“I am one of a small number of judges, small number of anybody — judges, professors, lawyers — who are known as originalists. Our manner of interpreting the Constitution is to begin with the text, and to give that text the meaning that it bore when it was adopted by the people. I’m not a “strict constructionist,” despite the introduction. I don’t like the term “strict construction.” I do not think the Constitution, or any text should be interpreted either strictly or sloppily; it should be interpreted reasonably. Many of my interpretations do not deserve the description “strict.” I do believe, however, that you give the text the meaning it had when it was adopted.”
    “Oh, one other example about how not just the judges and scholars believed in originalism, but even the American people. Consider the 19th Amendment, which is the amendment that gave women the vote. It was adopted by the American people in 1920. Why did we adopt a constitutional amendment for that purpose? The Equal Protection Clause existed in 1920; it was adopted right after the Civil War. And you know that if the issue of the franchise for women came up today, we would not have to have a constitutional amendment. Someone would come to the Supreme Court and say, “Your Honors, in a democracy, what could be a greater denial of equal protection than denial of the franchise?” And the Court would say, “Yes! Even though it never meant it before, the Equal Protection Clause means that women have to have the vote.” But that’s not how the American people thought in 1920. In 1920, they looked at the Equal Protection Clause and said, “What does it mean?” Well, it clearly doesn’t mean that you can’t discriminate in the franchise — not only on the basis of sex, but on the basis of property ownership, on the basis of literacy. None of that is unconstitutional. And therefore, since it wasn’t unconstitutional, and we wanted it to be, we did things the good old fashioned way and adopted an amendment.”

    Scalia continued:…..speech.htm
    “What substantive due process is is quite simple — the Constitution has a Due Process Clause, which says that no person shall be deprived of life, liberty or property without due process of law. Now, what does this guarantee? Does it guarantee life, liberty or property? No, indeed! All three can be taken away. You can be fined, you can be incarcerated, you can even be executed, but not without due process of law. It’s a procedural guarantee. But the Court said, and this goes way back, in the 1920s at least, in fact the first case to do it was Dred Scott. But it became more popular in the 1920s. The Court said there are some liberties that are so important, that no process will suffice to take them away. Hence, substantive due process.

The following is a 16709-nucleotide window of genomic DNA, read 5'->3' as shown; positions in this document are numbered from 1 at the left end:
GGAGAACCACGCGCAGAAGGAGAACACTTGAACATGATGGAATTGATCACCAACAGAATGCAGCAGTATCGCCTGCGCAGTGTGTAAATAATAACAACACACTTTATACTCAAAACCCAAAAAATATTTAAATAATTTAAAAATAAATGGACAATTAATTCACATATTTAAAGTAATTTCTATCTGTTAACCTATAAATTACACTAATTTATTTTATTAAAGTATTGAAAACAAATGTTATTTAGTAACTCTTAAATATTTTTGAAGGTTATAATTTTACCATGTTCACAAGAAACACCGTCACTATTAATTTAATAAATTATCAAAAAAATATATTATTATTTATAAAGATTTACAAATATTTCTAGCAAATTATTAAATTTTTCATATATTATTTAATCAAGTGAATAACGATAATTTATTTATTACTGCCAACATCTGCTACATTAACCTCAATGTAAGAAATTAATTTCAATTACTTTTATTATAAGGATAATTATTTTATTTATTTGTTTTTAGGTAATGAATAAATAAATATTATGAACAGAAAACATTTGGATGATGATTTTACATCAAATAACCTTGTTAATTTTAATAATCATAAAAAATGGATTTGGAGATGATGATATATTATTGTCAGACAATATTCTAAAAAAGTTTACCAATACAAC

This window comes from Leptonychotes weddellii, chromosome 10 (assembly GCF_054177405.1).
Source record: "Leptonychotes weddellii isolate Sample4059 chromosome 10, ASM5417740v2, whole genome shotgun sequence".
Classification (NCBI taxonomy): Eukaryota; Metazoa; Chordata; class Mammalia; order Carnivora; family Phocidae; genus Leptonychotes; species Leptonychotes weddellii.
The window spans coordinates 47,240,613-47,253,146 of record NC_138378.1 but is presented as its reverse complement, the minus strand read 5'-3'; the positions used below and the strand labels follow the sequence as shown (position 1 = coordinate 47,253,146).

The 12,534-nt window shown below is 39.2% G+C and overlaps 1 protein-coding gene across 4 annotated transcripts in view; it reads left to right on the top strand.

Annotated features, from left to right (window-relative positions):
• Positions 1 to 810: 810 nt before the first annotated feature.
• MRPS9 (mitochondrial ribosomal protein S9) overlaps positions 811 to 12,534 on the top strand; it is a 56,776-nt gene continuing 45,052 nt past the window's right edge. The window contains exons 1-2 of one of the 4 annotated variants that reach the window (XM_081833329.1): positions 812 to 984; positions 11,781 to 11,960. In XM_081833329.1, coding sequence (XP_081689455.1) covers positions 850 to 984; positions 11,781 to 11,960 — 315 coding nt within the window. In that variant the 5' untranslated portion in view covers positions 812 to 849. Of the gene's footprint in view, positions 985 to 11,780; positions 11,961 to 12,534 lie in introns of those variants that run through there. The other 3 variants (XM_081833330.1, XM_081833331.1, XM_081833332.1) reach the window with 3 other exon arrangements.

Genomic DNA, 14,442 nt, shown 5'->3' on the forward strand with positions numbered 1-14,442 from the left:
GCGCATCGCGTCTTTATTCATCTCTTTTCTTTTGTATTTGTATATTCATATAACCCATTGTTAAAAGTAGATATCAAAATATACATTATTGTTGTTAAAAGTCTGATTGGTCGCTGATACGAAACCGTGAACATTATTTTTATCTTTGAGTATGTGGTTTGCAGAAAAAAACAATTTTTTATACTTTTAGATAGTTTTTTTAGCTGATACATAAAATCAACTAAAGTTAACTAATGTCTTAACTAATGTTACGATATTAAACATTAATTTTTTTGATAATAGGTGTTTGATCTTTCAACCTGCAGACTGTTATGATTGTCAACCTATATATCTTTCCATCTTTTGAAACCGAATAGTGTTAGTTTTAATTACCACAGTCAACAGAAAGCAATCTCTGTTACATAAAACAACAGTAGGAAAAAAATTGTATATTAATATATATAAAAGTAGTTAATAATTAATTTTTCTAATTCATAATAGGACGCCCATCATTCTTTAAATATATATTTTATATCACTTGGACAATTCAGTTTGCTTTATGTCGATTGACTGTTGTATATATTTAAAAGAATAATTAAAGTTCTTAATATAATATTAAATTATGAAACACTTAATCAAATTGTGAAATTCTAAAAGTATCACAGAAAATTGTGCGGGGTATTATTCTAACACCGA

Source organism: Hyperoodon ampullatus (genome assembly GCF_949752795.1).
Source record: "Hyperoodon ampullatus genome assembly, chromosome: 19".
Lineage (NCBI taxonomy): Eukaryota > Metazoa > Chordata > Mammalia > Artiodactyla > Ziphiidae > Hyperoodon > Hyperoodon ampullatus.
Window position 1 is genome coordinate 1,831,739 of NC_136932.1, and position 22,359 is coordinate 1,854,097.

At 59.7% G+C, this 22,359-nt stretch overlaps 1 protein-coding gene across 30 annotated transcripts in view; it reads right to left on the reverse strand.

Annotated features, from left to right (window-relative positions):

Now, what liberties are they? The Court will tell you. Be patient. When the doctrine of substantive due process was initially announced, it was limited in this way, the Court said it embraces only those liberties that are fundamental to a democratic society and rooted in the traditions of the American people.
    Then we come to step three. Step three: that limitation is eliminated. Within the last 20 years, we have found to be covered by due process the right to abortion, which was so little rooted in the traditions of the American people that it was criminal for 200 years; the right to homosexual sodomy, which was so little rooted in the traditions of the American people that it was criminal for 200 years. So it is literally true, and I don’t think this is an exaggeration, that the Court has essentially liberated itself from the text of the Constitution, from the text and even from the traditions of the American people. It is up to the Court to say what is covered by substantive due process.

  • Steve

    Scalia and Thomas have both made it abundantly clear, in their written opinions, that they have prejudged the question of equal rights for homosexuals. I expect they will be asked to recuse themselves from any such case that comes before the Court, including any cases involving same-sex marriage.

    Barney Frank issued a clear warning on precisely that issue, shortly after the opinion you quoted. Mr. Frank is very clear that Scalia should not participate in any case involving rights of homosexuals, precisely because he has already announced his decision. Thomas joined those opinions, and so is equally prejudiced.

    If either Scalia or Thomas fails to recuse from such a case, I would not be surprised to see a bill of impeachment.

  • 1EqualityUSA

    Steve, Would their opinion weigh in as to whether or not to allow our case to be heard at all?

Comments are closed.